Freedom Has Priority Over Safety

There is a natural tension in human affairs between freedom and safety.  This tension has been highlighted by the COVID pandemic and was brought into sharp focus by President Biden’s fallacious and dismissive remark about freedom during his recent, odd appearance on a CNN town hall.  His uncomfortable attempt at sarcasm “'I have the freedom to kill you with my COVID.’  No, I mean come on! Freedom...” was addled by any number of factors.  The President appears to believe that freedom and safety are exclusive matters of preference, like iPhone versus Android.  The President’s rather shallow attention to the issue is consistent with Arnold Schwarzenegger's more pointed opinion, “Screw your freedom!”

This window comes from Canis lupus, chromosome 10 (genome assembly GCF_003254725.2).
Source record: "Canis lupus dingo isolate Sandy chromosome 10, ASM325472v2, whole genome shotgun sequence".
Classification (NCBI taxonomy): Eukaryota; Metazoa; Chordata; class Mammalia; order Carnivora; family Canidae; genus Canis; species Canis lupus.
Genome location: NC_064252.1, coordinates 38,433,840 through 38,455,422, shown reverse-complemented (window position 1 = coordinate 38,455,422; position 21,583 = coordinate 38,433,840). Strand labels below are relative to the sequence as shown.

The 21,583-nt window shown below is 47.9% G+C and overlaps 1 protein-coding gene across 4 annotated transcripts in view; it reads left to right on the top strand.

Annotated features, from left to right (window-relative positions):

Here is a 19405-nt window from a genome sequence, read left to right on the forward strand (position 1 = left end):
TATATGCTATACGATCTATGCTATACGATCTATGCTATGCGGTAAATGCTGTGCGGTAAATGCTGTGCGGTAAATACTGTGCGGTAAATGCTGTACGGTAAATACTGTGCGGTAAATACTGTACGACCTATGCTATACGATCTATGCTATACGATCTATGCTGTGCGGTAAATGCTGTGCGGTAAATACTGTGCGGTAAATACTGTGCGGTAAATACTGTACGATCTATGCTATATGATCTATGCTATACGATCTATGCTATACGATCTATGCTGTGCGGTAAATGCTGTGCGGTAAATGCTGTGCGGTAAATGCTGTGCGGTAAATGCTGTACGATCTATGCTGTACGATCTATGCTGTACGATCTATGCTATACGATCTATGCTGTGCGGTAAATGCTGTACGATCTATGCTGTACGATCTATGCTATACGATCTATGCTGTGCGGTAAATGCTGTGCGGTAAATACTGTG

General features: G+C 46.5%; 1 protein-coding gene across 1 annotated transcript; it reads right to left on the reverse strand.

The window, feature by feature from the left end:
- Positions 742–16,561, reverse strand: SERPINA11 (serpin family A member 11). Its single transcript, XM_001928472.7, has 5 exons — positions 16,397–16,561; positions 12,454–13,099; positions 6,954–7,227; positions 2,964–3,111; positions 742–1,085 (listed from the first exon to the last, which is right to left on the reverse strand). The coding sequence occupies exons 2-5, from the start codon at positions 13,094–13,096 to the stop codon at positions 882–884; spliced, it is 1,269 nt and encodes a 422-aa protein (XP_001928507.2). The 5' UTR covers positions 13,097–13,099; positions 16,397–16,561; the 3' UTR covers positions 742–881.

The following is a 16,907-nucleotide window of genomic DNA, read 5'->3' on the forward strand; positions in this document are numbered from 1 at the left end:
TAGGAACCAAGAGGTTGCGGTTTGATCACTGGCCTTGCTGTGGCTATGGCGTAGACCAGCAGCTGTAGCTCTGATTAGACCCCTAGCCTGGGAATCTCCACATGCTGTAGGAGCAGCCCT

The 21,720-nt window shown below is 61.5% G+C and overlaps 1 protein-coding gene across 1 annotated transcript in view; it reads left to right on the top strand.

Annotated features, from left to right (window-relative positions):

Both Mr. Biden and Mr. Schwarzenegger seem of the opinions that safety is preferable to freedom, and that one can be had by merely relinquishing a sufficient quantity of the other.  Both propositions are false. 

The relative importance of liberty and safety is not a novel question. It is the basis of Benjamin Franklin's aphorism that those who would give up liberty for a little safety deserve neither liberty nor safety, and the more subtle metaphorical adage of J. A. Shedd: "A ship in a harbor is safe, but that is not what ships are built for." 

Common experience does not support the notion that safety is preferable to liberty. People are noted to take great risks, including risking their lives, to flee oppressive regimes.  There are constitutional protections for liberty interests such as privacy and due process, even though those protections may be accompanied by risks to public safety.  History is full of examples of people who risked and gave their lives, both in pursuit of and in defense of freedom.